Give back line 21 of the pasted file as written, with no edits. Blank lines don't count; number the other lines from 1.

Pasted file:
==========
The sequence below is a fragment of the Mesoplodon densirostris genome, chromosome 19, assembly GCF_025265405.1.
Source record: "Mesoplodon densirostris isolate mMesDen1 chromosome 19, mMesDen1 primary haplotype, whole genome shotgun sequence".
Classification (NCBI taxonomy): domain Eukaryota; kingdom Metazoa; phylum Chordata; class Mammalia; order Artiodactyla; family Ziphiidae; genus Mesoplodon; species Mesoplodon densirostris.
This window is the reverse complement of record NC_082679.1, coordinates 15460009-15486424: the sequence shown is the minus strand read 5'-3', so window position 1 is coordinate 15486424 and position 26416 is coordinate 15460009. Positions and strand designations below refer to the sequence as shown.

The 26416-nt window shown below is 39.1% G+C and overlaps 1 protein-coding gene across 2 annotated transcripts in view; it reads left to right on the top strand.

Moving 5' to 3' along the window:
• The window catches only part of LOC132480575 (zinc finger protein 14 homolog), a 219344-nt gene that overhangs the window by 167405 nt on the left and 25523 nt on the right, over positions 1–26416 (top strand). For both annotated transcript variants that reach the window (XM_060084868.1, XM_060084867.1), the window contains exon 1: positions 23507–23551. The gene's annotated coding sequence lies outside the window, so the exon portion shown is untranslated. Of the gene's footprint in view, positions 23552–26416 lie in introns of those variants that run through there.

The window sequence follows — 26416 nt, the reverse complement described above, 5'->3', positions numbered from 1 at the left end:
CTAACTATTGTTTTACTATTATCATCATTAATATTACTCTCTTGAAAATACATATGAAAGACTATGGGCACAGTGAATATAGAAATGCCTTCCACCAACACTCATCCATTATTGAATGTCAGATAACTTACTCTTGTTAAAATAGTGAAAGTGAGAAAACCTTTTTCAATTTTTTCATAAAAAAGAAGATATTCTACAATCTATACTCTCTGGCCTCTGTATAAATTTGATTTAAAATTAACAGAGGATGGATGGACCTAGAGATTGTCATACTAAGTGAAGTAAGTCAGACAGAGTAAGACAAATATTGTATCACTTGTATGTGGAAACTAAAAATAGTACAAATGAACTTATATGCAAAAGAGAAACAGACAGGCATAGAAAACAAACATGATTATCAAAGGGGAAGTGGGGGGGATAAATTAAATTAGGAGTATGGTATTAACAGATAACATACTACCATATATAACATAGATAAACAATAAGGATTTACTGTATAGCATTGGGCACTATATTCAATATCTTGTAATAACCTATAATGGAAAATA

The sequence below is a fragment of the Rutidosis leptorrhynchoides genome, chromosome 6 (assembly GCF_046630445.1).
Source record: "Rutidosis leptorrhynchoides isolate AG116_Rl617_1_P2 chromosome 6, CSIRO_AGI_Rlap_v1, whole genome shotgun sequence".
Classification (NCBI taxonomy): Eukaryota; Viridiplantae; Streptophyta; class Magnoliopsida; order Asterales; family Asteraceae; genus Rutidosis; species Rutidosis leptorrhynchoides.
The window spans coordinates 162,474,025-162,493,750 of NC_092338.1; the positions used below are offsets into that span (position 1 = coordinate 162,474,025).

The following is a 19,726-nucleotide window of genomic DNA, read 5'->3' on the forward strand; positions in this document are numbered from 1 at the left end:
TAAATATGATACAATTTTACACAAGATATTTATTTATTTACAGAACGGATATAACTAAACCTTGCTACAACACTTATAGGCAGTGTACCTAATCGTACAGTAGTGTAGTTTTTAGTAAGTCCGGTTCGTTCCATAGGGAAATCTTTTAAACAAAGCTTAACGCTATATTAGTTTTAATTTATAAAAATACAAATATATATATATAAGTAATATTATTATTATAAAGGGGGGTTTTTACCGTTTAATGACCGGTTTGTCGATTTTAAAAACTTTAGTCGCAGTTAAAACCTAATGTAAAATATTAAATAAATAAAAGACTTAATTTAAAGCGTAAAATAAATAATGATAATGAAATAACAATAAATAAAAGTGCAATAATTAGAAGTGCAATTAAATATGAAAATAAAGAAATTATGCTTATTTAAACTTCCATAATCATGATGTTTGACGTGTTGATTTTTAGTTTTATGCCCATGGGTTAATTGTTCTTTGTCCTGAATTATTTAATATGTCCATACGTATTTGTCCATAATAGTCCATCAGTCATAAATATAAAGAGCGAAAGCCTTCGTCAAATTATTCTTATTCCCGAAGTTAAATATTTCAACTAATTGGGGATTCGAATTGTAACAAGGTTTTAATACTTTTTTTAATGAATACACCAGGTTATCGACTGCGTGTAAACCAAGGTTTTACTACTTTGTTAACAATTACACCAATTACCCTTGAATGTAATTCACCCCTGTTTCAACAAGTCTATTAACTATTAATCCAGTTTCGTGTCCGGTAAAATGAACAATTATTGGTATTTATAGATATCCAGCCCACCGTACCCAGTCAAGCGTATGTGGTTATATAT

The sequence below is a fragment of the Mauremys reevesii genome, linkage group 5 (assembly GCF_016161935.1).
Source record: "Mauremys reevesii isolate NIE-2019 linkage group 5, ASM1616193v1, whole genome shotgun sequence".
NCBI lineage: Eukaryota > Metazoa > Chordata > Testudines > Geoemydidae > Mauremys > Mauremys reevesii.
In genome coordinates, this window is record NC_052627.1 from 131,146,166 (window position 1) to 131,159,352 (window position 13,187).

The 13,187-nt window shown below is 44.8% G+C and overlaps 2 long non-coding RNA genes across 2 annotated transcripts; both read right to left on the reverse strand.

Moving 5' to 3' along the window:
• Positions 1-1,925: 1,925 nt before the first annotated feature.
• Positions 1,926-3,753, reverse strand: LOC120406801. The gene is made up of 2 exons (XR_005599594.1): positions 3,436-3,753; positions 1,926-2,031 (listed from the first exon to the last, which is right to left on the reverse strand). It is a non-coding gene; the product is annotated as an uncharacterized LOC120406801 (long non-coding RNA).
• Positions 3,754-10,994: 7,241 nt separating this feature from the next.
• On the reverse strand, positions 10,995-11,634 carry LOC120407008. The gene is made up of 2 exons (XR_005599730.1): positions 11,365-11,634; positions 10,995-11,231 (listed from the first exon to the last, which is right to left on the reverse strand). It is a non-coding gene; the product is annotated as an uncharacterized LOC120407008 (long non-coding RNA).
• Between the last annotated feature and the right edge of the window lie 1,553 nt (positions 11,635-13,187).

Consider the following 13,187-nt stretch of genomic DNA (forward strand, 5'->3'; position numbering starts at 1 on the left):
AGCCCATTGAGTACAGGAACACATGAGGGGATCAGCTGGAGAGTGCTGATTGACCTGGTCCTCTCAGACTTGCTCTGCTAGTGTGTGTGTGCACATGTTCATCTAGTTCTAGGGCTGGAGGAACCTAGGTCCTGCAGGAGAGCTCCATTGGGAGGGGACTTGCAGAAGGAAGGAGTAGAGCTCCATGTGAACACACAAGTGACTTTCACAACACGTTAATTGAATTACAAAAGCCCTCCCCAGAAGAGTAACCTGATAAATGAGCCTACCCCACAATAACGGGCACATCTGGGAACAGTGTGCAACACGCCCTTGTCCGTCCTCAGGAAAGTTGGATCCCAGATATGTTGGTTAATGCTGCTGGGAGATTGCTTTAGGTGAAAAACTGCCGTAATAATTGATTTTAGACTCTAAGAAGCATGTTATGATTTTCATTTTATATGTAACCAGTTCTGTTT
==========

Moving 5' to 3' along the window: